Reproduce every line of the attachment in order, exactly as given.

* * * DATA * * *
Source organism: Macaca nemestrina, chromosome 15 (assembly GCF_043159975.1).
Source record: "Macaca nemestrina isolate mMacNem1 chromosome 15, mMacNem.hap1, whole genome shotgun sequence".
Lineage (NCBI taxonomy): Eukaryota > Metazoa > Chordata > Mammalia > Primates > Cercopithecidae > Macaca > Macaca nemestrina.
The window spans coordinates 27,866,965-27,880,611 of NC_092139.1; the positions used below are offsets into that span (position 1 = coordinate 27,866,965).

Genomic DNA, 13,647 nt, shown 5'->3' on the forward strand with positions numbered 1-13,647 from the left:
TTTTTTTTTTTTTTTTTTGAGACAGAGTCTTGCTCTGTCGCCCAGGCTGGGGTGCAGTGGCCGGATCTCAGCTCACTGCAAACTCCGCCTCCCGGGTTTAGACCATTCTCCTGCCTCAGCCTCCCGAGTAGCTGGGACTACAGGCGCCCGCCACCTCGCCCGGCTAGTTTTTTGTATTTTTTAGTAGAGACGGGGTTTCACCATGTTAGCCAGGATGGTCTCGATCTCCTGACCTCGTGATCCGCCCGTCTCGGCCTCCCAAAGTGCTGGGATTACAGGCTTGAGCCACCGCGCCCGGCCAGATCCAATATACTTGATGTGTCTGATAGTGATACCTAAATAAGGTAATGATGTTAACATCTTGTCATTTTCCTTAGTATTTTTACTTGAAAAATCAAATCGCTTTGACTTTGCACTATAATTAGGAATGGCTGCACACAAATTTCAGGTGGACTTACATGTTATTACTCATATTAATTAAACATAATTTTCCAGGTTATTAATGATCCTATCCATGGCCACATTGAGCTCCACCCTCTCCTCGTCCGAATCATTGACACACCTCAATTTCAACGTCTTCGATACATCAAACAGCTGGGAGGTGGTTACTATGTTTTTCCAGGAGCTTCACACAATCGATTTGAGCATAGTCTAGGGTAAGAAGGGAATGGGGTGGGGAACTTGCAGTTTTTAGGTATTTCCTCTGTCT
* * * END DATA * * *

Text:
Source organism: Macaca nemestrina, chromosome 15 (assembly GCF_043159975.1).
Source record: "Macaca nemestrina isolate mMacNem1 chromosome 15, mMacNem.hap1, whole genome shotgun sequence".
Lineage (NCBI taxonomy): Eukaryota > Metazoa > Chordata > Mammalia > Primates > Cercopithecidae > Macaca > Macaca nemestrina.
The window spans coordinates 27,866,965-27,880,611 of NC_092139.1; the positions used below are offsets into that span (position 1 = coordinate 27,866,965).

Genomic DNA, 13,647 nt, shown 5'->3' on the forward strand with positions numbered 1-13,647 from the left:
TTTTTTTTTTTTTTTTTTGAGACAGAGTCTTGCTCTGTCGCCCAGGCTGGGGTGCAGTGGCCGGATCTCAGCTCACTGCAAACTCCGCCTCCCGGGTTTAGACCATTCTCCTGCCTCAGCCTCCCGAGTAGCTGGGACTACAGGCGCCCGCCACCTCGCCCGGCTAGTTTTTTGTATTTTTTAGTAGAGACGGGGTTTCACCATGTTAGCCAGGATGGTCTCGATCTCCTGACCTCGTGATCCGCCCGTCTCGGCCTCCCAAAGTGCTGGGATTACAGGCTTGAGCCACCGCGCCCGGCCAGATCCAATATACTTGATGTGTCTGATAGTGATACCTAAATAAGGTAATGATGTTAACATCTTGTCATTTTCCTTAGTATTTTTACTTGAAAAATCAAATCGCTTTGACTTTGCACTATAATTAGGAATGGCTGCACACAAATTTCAGGTGGACTTACATGTTATTACTCATATTAATTAAACATAATTTTCCAGGTTATTAATGATCCTATCCATGGCCACATTGAGCTCCACCCTCTCCTCGTCCGAATCATTGACACACCTCAATTTCAACGTCTTCGATACATCAAACAGCTGGGAGGTGGTTACTATGTTTTTCCAGGAGCTTCACACAATCGATTTGAGCATAGTCTAGGGTAAGAAGGGAATGGGGTGGGGAACTTGCAGTTTTTAGGTATTTCCTCTGTCT